The Sinking City Treads Water in a Choppy Sea

When a friend of mine shared the cinematic trailer for Frogwares’ The Sinking City on Facebook sometime in the summer or fall of 2018, I was instantly hooked. The game had a nice, eerie sheen to it, one that Lovecraft flirted with often but attained only sometimes (in my experience; I’ve only read about half of his work). Fast forward to May 2020: In usual fashion, I saw this game on sale and, having had it on a back burner in my mind for some time, purchased it. After 69 hours (nice!) of gameplay, I don’t think I would have regretted paying full price all that much, but I’m certainly happy I didn’t.

Players take on the identity of one Charles Reed, a private investigator from Boston who is searching for the source of his nightmarish visions. We start off as his ship is docking in Oakmont, Massachusetts, a dark and dreary place that has seen much, much better days. Through some minor investigating, players discover a massive flood recently devastated the town, leaving many streets flooded and many buildings covered in barnacles. There are even the corpses of great white sharks littering the streets with huge chunks that appear to have been bitten off by some larger monstrosity. The aesthetic perfectly captures the Lovecraftian legacy it is referencing though, much like many of Lovecraft’s stories, the alluring promise of terror sometimes fizzles out before it can really set sail.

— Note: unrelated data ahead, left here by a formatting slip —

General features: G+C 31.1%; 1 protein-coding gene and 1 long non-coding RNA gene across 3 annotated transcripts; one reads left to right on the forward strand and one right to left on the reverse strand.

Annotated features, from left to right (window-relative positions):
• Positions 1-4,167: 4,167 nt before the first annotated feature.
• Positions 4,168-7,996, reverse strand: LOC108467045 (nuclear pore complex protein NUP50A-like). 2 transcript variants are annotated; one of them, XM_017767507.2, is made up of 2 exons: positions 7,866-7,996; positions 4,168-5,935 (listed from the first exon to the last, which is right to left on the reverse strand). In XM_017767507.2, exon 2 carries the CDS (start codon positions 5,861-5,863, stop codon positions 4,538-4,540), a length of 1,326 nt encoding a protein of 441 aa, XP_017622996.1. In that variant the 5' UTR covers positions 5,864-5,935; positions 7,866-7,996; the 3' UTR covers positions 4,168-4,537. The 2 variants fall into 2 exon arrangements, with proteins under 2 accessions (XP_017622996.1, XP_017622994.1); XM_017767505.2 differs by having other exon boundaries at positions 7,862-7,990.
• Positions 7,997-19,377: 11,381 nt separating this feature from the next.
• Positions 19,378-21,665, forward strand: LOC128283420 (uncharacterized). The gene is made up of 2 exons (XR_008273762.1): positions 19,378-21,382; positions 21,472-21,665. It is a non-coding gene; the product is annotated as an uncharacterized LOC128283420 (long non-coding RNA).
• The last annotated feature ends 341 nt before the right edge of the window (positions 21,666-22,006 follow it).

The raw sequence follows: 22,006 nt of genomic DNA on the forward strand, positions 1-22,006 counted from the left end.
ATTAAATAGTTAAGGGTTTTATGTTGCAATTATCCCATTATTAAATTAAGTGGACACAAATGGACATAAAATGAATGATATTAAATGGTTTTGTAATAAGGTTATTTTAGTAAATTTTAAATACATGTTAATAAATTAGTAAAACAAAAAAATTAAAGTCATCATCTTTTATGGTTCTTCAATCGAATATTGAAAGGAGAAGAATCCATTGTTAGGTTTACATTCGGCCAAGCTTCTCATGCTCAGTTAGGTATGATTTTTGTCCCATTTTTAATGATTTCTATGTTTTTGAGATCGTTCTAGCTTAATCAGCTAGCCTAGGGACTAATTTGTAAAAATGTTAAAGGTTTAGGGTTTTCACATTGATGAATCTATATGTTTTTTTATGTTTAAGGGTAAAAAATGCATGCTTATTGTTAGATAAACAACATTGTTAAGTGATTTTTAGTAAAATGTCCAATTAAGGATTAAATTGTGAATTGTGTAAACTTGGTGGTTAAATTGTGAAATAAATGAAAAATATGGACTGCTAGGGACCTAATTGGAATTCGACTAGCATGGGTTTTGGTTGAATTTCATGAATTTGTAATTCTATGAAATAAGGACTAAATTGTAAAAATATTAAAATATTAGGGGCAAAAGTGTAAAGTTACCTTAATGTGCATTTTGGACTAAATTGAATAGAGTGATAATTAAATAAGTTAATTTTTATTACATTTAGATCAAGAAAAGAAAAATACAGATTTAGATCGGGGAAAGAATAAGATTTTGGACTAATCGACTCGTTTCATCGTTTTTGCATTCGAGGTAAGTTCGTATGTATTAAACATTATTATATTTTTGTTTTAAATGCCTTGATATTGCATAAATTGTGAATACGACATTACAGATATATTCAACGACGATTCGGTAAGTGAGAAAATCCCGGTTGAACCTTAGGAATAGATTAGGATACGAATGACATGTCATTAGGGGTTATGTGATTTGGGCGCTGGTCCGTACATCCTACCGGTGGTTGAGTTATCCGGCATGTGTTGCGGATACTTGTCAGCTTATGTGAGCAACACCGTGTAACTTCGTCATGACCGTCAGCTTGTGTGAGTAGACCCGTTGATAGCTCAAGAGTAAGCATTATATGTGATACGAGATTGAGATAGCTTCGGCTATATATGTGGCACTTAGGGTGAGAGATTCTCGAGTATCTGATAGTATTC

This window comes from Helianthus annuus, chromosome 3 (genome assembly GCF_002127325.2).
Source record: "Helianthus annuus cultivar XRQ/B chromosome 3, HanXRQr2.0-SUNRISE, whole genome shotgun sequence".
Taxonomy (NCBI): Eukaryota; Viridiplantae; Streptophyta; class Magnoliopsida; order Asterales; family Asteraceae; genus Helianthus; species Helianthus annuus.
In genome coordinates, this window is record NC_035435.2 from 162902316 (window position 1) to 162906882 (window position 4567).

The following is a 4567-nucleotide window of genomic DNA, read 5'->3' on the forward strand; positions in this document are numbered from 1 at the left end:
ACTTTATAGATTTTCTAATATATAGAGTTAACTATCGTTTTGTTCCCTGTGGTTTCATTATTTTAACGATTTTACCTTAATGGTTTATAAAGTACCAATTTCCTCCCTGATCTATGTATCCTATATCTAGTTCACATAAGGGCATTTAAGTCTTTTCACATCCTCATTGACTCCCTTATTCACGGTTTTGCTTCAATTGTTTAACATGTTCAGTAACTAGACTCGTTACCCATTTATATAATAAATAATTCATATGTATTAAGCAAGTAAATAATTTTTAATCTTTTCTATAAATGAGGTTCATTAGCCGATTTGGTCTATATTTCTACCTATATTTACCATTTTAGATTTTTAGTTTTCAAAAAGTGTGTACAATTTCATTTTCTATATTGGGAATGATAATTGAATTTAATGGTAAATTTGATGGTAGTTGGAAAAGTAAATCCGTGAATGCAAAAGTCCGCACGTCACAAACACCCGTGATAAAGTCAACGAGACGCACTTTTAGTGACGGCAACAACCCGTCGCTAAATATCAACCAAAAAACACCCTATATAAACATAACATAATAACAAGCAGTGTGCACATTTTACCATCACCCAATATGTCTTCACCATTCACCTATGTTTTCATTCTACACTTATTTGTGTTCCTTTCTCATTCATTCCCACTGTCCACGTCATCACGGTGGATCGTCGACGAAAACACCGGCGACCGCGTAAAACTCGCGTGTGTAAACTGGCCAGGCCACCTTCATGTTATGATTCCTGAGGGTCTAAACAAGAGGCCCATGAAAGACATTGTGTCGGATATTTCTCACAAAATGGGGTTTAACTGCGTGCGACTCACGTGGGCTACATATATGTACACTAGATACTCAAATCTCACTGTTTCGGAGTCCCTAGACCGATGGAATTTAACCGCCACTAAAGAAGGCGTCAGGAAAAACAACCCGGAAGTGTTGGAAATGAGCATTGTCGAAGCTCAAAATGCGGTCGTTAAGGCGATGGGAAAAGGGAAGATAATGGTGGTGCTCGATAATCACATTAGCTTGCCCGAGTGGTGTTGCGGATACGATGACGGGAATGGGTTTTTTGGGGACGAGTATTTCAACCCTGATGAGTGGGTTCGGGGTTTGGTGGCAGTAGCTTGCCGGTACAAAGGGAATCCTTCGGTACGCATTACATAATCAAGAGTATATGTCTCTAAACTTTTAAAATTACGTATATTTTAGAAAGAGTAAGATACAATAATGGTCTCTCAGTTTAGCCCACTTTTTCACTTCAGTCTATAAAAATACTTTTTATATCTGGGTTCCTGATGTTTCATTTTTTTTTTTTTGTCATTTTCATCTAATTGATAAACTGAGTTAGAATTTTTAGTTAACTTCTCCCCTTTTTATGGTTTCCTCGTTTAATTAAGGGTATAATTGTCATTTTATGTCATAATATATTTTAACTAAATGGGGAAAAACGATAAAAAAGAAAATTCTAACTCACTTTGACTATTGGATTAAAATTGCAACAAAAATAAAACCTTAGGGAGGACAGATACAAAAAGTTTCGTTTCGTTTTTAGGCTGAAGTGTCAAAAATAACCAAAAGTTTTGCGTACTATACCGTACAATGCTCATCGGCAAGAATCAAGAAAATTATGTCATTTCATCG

Unfortunately, the game didn’t have quite as much of that eerie veneer the trailer promised. That isn’t to say there aren’t some very good tidbits of atmospheric shivers—an unholy baby that leaves bloody handprints on the wall and ceiling or a ghostly witch that sews her victims’ mouths shut—but this game has nothing on the nerve-wracking suspense and jump scares of the likes of Dead Space despite the similarity between the necromorphs of the latter and the wylebeasts of the former. Some of this is due to the voice acting. Most of it is good enough, but some performances leave a lot to be desired, coming across as overly dramatic or too stiff.

The narrative is really where the game shines, creating something new out of something old and both drawing on while adding to the Cthulhu Mythos. One of the largest influences for the story is Lovecraft’s The Shadow Over Innsmouth, Innsmouthers filling a number of the NPC ranks. The game makes heavy allusions to the Deep Ones: The Esoteric Order of Dagon makes an appearance, you can find the Deep Ones’ gold hidden throughout the city, and you can even find a note that mentions Obed Marsh, the original founder of the EOD. Even more on the nose for Lovecraft readers (but, like, satisfyingly so): The name of the hotel Charles stays in is The Devil’s Reef Hotel!